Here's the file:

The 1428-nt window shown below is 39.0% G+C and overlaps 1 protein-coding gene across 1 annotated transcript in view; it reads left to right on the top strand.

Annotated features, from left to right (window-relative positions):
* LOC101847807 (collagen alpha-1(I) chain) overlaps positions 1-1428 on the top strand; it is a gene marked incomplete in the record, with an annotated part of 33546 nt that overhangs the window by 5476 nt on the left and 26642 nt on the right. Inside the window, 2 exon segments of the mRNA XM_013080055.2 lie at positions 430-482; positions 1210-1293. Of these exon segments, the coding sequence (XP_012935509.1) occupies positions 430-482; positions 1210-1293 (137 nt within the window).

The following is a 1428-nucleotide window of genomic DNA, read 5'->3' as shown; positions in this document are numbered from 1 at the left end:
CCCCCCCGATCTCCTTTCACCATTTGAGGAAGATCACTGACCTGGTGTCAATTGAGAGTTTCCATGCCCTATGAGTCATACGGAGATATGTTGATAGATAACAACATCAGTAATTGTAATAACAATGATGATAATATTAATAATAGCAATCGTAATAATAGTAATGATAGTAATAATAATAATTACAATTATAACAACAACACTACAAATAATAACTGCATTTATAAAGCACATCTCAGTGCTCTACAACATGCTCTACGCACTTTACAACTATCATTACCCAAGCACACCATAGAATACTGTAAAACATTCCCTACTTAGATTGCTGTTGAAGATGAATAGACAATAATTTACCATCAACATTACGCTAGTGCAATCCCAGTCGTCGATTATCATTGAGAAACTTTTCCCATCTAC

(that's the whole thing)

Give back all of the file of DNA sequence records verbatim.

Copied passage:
The 1428-nt window shown below is 39.0% G+C and overlaps 1 protein-coding gene across 1 annotated transcript in view; it reads left to right on the top strand.

Annotated features, from left to right (window-relative positions):
* LOC101847807 (collagen alpha-1(I) chain) overlaps positions 1-1428 on the top strand; it is a gene marked incomplete in the record, with an annotated part of 33546 nt that overhangs the window by 5476 nt on the left and 26642 nt on the right. Inside the window, 2 exon segments of the mRNA XM_013080055.2 lie at positions 430-482; positions 1210-1293. Of these exon segments, the coding sequence (XP_012935509.1) occupies positions 430-482; positions 1210-1293 (137 nt within the window).

The following is a 1428-nucleotide window of genomic DNA, read 5'->3' as shown; positions in this document are numbered from 1 at the left end:
CCCCCCCGATCTCCTTTCACCATTTGAGGAAGATCACTGACCTGGTGTCAATTGAGAGTTTCCATGCCCTATGAGTCATACGGAGATATGTTGATAGATAACAACATCAGTAATTGTAATAACAATGATGATAATATTAATAATAGCAATCGTAATAATAGTAATGATAGTAATAATAATAATTACAATTATAACAACAACACTACAAATAATAACTGCATTTATAAAGCACATCTCAGTGCTCTACAACATGCTCTACGCACTTTACAACTATCATTACCCAAGCACACCATAGAATACTGTAAAACATTCCCTACTTAGATTGCTGTTGAAGATGAATAGACAATAATTTACCATCAACATTACGCTAGTGCAATCCCAGTCGTCGATTATCATTGAGAAACTTTTCCCATCTAC